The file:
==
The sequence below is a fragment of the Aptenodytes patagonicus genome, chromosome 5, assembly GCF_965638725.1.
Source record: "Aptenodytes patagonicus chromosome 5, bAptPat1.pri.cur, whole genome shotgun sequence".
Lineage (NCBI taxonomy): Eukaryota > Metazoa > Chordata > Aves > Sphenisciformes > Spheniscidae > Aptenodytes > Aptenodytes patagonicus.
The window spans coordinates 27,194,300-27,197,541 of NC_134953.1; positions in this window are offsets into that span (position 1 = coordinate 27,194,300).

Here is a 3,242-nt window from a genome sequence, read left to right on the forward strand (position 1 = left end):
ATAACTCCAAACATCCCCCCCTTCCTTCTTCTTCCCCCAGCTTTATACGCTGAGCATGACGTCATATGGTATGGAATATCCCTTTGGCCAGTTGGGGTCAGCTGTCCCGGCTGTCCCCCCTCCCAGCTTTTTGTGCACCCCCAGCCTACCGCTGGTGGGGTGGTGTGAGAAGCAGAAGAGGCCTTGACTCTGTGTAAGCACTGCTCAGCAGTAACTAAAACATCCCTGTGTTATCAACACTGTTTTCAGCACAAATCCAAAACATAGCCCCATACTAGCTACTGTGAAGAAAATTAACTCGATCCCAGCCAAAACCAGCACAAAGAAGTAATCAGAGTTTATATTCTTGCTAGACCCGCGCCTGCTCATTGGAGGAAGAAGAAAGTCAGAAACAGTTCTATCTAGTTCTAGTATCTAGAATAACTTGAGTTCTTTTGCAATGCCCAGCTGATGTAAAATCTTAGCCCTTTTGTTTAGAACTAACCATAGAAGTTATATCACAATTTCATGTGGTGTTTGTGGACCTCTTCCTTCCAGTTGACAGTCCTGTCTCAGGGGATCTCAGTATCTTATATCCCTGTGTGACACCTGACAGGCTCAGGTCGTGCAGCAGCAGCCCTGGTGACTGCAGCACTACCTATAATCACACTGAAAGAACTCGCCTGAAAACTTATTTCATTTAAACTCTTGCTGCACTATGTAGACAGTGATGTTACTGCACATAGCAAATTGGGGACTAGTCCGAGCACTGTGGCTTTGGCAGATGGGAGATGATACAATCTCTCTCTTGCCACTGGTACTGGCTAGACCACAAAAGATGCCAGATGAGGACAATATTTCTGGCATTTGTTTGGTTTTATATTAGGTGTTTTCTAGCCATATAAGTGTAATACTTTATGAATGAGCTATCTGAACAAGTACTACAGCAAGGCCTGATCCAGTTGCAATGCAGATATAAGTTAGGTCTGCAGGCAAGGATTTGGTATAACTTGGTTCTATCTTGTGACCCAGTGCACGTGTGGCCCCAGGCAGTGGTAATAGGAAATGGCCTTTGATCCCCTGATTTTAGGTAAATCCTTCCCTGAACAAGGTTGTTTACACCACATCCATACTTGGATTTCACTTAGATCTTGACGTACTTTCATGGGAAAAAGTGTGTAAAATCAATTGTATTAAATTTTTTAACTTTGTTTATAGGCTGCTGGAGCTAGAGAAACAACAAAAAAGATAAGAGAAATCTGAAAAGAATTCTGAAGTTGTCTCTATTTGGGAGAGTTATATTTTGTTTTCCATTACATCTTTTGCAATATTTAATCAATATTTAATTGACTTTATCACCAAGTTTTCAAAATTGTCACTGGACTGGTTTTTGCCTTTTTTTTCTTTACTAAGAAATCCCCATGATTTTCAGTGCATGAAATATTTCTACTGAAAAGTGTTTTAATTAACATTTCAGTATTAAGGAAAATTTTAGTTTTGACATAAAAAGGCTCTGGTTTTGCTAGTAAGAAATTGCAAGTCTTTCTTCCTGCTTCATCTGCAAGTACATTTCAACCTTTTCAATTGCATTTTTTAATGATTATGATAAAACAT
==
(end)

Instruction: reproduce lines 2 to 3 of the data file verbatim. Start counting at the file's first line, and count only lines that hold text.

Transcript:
Source record: "Aptenodytes patagonicus chromosome 5, bAptPat1.pri.cur, whole genome shotgun sequence".
Lineage (NCBI taxonomy): Eukaryota > Metazoa > Chordata > Aves > Sphenisciformes > Spheniscidae > Aptenodytes > Aptenodytes patagonicus.